ST. PAUL, Minn. -- The '70s rock song "Barracuda" blasted through the Republican National Convention on Thursday night, and delegates chanted "Sarah, Sarah, Sarah," the day after Gov. Sarah Palin gave a speech that made her a rock star on the right.
Palin, nicknamed "Sarah Barracuda" when she played basketball at Wasilla High School, emerged, as Time magazine put it, "like the Second Coming of Ronald Reagan" after accepting her party's nomination for vice president.
"Rarely have I seen this kind of phenomenon," said Alaska delegate Rex Shattuck. "It's almost like Lady Di or something."
It remains to be seen if that feeling will extend beyond the bubble of convention delegates and other Republican activists.
The John McCain campaign has kept Palin off-limits to reporters who would ask hard questions about her experience, foreign policy knowledge, and the investigation of whether she broke state law and tried to get her ex-brother in law fired as a state trooper.
Eric Chin, an undecided voter from Minneapolis, said he was impressed by Palin's speech. She showed fire and was more interesting than the old white guys who gave the rest of the speeches, he said as he worked the counter at the Heavenly Daze coffee shop.
But he's not convinced.
"I'm waiting for the debates. And I have to see how she is at dealing with people," Chin said.
ATTACKING THE DEMOCRATS
Part of Palin's role in the McCain campaign is attacking Democratic presidential nominee Barack Obama. She did it repeatedly in her convention speech and kept up Thursday.
"As governor we are expected to take action and not just vote 'present,'" Palin said Thursday, repeating a well-worn Republican slam on Obama's voting record in the U.S. Senate.
Palin was speaking at a Republican governor's event at in Minneapolis. She gave only brief remarks reiterating the main points from her speech the night before. Reporters, given a Secret Service search before riding to the event in Palin's police-escorted motorcade, were hustled out afterward as Palin ignored shouted questions.
She answered just one question, from an Anchorage television reporter who suggested Alaskans felt a bit like they were losing her, and asked if she'd still be there for the state.
"I get to travel across the nation and let people know about our great state and about the people who live there," she said.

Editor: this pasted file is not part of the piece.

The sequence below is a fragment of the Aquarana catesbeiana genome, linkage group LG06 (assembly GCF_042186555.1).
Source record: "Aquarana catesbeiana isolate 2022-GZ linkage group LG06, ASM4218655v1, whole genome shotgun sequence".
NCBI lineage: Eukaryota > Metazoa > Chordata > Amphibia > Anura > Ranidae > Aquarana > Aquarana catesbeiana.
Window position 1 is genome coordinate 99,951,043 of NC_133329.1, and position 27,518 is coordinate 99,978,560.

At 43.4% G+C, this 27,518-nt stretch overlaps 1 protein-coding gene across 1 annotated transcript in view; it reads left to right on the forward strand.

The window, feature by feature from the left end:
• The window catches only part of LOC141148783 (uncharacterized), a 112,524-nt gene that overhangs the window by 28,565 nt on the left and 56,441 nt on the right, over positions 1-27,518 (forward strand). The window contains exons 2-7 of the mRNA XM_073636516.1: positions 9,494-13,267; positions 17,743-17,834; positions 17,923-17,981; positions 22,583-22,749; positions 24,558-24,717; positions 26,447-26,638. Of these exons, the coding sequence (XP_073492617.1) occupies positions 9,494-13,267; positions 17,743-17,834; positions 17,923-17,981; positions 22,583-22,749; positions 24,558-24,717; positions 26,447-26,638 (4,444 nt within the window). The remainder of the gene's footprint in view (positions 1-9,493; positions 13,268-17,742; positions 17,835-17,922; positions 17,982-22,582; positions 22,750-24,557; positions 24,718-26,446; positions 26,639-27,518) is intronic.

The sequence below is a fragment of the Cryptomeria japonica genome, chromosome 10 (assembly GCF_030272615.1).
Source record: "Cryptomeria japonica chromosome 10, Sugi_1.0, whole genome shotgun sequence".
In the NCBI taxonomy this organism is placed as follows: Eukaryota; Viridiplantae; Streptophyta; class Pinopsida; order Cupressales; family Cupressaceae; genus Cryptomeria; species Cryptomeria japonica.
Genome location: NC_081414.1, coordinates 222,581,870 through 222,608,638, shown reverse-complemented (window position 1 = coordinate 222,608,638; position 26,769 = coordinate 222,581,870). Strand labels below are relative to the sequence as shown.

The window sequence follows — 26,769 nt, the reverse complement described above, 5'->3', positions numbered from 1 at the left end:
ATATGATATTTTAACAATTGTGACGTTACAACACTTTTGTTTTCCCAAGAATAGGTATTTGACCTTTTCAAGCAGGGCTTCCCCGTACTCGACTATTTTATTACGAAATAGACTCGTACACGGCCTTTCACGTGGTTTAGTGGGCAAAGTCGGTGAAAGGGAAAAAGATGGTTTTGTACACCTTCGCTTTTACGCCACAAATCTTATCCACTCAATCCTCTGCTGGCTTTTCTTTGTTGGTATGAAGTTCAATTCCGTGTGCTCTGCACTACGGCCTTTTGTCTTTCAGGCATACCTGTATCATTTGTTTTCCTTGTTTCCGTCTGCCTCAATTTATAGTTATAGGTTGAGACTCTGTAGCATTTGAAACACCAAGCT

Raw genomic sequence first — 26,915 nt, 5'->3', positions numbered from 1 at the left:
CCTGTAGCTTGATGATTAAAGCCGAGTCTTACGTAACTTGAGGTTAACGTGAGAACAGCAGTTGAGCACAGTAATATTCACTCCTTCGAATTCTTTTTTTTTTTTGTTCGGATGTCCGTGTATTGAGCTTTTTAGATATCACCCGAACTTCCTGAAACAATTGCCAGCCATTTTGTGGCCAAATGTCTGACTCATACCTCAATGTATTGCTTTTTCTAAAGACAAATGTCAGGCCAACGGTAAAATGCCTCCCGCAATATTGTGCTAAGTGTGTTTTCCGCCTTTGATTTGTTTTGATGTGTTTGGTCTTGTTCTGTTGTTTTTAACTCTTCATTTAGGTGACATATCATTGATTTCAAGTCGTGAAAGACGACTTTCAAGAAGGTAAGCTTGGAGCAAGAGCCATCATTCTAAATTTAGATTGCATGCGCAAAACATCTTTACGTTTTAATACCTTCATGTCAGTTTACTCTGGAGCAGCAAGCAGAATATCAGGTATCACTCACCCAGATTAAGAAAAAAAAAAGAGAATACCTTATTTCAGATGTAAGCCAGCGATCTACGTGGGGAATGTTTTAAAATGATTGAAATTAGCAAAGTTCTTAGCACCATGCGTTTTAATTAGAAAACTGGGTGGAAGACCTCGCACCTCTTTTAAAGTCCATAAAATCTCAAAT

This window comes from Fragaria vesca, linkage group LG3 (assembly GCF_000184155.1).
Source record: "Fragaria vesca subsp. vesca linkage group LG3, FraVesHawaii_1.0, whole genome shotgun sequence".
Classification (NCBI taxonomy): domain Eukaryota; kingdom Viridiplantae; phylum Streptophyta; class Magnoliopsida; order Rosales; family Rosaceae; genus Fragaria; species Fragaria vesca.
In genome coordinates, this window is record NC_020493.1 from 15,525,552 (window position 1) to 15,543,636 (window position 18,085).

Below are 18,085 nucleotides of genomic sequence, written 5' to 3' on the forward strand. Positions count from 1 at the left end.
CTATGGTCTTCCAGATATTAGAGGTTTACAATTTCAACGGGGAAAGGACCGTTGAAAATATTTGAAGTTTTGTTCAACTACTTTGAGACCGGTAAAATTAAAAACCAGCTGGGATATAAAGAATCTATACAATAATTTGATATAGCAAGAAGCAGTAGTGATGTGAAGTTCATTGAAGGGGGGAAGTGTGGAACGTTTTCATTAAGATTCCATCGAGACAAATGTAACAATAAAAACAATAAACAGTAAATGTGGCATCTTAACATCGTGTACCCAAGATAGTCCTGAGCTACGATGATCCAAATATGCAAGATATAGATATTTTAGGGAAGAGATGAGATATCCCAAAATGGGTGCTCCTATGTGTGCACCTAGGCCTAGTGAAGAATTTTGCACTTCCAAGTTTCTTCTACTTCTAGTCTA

Lack of engagement with the press hasn't kept Palin from being a huge national, even international, story. She's now getting attention for a fundraising letter sent out by the McCain campaign, in which she asks supporters to help fight the Democrats' "vicious attacks."
"As you've seen this week, the Obama/Biden Democrats have been vicious in their attacks directed toward me, my family, and John McCain," she wrote. "The misinformation and flat-out lies must be corrected."
Obama spokesman Bill Burton said that's ridiculous.
"The only 'flat-out lie' is this ridiculous claim, and it proves that John McCain has wasted no time in teaching Sarah Palin the ways of the Washington he's inhabited for the last 26 years," Burton said.
Liberal blogs have attacked Palin with rumors about her family life but Obama has repudiated them, and there is no evidence tying the innuendo to his campaign.
National Democrats were critical Thursday of what they called the partisan attacks and lack of policy substance in Palin's speech the night before.
"Sarah Palin is not a reformer, she is under investigation in her own state for abuse of power," said Florida Democratic Congresswoman Debbie Wasserman Schultz.
"Selling a jet on eBay is not my definition of reform."
ALASKA DELEGATES IMPRESSED
Republican convention delegates brushed all that off, and said one of the things they most like about Palin is her willingness to slam Obama.
Some members of the Alaska delegation were given a set of Republican National Convention "talking points" for dealing with reporters on Palin and other issues, including that she brought "change and new energy" to the governor's office.
Most Alaska delegates said they had not seen the talking points and were genuinely enthusiastic about Palin as vice president, even if they disagreed with raising oil taxes or other actions she's taken in Juneau.
Palin joined McCain, with both of their families, on stage after he gave his Thursday night speech accepting the Republican nomination for president. "Barracuda" played again as the red-white-and blue balloons and confetti rained down on them.
"I'm very proud to have introduced our next vice president to the country. But I can't wait until I introduce her to Washington," McCain said.